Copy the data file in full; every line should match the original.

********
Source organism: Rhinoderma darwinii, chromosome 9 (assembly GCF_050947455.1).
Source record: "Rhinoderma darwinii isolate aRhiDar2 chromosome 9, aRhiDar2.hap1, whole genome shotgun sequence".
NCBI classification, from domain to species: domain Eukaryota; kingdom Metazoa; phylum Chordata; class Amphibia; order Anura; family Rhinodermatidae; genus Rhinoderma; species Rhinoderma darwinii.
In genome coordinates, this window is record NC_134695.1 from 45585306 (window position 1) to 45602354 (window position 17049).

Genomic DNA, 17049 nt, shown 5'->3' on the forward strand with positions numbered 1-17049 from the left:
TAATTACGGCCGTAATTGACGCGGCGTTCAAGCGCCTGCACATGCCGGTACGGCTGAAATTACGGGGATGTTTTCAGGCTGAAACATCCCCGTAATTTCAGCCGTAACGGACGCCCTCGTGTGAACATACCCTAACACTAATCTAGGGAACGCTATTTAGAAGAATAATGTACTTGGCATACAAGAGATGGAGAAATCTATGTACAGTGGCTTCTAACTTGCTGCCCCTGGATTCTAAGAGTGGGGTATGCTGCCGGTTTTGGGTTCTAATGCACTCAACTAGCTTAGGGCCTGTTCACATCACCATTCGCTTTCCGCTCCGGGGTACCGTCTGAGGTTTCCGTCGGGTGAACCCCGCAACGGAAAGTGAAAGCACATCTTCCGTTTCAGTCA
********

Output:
Source organism: Rhinoderma darwinii, chromosome 9 (assembly GCF_050947455.1).
Source record: "Rhinoderma darwinii isolate aRhiDar2 chromosome 9, aRhiDar2.hap1, whole genome shotgun sequence".
NCBI classification, from domain to species: domain Eukaryota; kingdom Metazoa; phylum Chordata; class Amphibia; order Anura; family Rhinodermatidae; genus Rhinoderma; species Rhinoderma darwinii.
In genome coordinates, this window is record NC_134695.1 from 45585306 (window position 1) to 45602354 (window position 17049).

Genomic DNA, 17049 nt, shown 5'->3' on the forward strand with positions numbered 1-17049 from the left:
TAATTACGGCCGTAATTGACGCGGCGTTCAAGCGCCTGCACATGCCGGTACGGCTGAAATTACGGGGATGTTTTCAGGCTGAAACATCCCCGTAATTTCAGCCGTAACGGACGCCCTCGTGTGAACATACCCTAACACTAATCTAGGGAACGCTATTTAGAAGAATAATGTACTTGGCATACAAGAGATGGAGAAATCTATGTACAGTGGCTTCTAACTTGCTGCCCCTGGATTCTAAGAGTGGGGTATGCTGCCGGTTTTGGGTTCTAATGCACTCAACTAGCTTAGGGCCTGTTCACATCACCATTCGCTTTCCGCTCCGGGGTACCGTCTGAGGTTTCCGTCGGGTGAACCCCGCAACGGAAAGTGAAAGCACATCTTCCGTTTCAGTCA